The name [Bridging level English learners] suggests that students are reaching an advanced level of proficiency that is often comparable to their monolingual peers. Most frameworks recognize that students at this level are at an advanced level of language development, metaphorically conjuring up the image of a bridge that connects these students to full competency with the language.
ELs who have reached the Bridging level of language proficiency continue to represent a range of language and literacy skills across the four domains. Language acquisition is still fluid, individual, and ever changing, so continue to expect your ELs to demonstrate different levels of skills in listening, speaking, reading, or writing.
We must recognize that language acquisition is a dynamic process that does not end when a child achieves the highest level of language proficiency. As before, we cannot allow a label to define a child and must look at each student as an individual learner. A shared unique characteristic of Bridging level students is their demonstrated success of acquiring advanced skills across all four domains: they can read and comprehend complex texts; they can express themselves orally and in writing across topics, both familiar and unfamiliar to them; and they maintain both personal and academic dialogues with increasing confidence. They can also take on leadership roles and support ELs at lower levels of proficiency as their role models and bilingual peer bridges.
When it comes to listening, you can expect evidence of high levels of English comprehension. Bridging level students are likely to be able to:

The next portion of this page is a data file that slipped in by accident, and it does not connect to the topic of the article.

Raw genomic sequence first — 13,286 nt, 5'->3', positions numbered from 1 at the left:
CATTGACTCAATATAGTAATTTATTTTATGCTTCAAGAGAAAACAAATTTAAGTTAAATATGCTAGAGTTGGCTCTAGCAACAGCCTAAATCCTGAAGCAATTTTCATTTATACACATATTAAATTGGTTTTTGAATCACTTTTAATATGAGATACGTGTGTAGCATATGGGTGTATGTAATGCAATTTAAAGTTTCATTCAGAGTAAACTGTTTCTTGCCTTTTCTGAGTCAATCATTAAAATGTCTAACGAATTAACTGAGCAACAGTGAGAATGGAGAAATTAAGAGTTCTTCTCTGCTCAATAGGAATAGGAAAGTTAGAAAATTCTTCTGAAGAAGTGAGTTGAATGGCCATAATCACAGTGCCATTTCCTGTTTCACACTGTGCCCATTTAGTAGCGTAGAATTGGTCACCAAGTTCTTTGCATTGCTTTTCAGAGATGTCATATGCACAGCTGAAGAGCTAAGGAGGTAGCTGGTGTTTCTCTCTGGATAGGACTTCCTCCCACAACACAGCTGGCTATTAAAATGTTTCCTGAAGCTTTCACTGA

- understand main ideas, supporting details, speaker’s purpose, and other more nuanced aspects of oral language
- understand and respond to both everyday and academic conversations of increasing length and complexity
- understand multistep directions
- communicate fluently and spontaneously with minimal hesitation, self-correction, or rephrasing
When it comes to reading, your Bridging level students will demonstrate more complex skills as they begin to:
- read and understand texts on familiar as well as novel topics with appropriate speed and fluency
- read for enjoyment and academic purposes with fluency
- figure out meanings of new words and complex sentences using context clues and prior knowledge or other linguistic resources
- make sense of complex texts using various comprehension strategies, occasionally requiring scaffolds and supports
With writing, Bridging level students will be able to:
- effectively communicate ideas related to familiar and academic topics
- write for personal and academic purposes with increasing fluency and length
- take notes based on information they read or listen to with increasing accuracy and detail
- produce written texts of various length and purpose with minimal errors that do not impede the overall meaning.
In general, students at the Bridging level demonstrate increased independence and fluency in all four language skills as well as with academic literacy skills. This growth supports their language and literacy development across a variety of grade- and age-appropriate academic settings.
This blog has been adapted from Growing Language and Literacy. You can learn more at Heinemann.com
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Dr. Andrea Honigsfeld is Associate Dean and Director of the Doctoral Program (Educational Leadership for Diverse Learning Communities) at Molloy College, Rockville Centre, NY. Before entering the field of teacher education, she was an English as a Foreign Language teacher in Hungary (grades 5-8 and adult), an English as a Second Language teacher in New York City (grades K-3 and adult), and taught Hungarian at New York University. A Fulbright Scholar and sought after national presenter, Andrea is the coauthor or coeditor of 20 books on education and numerous chapters and research articles related to the needs of diverse learners. Andrea is coauthor of the Core Instructional Routines books with Judy Dodge. Visit Andrea at www.andreahonigsfeld.com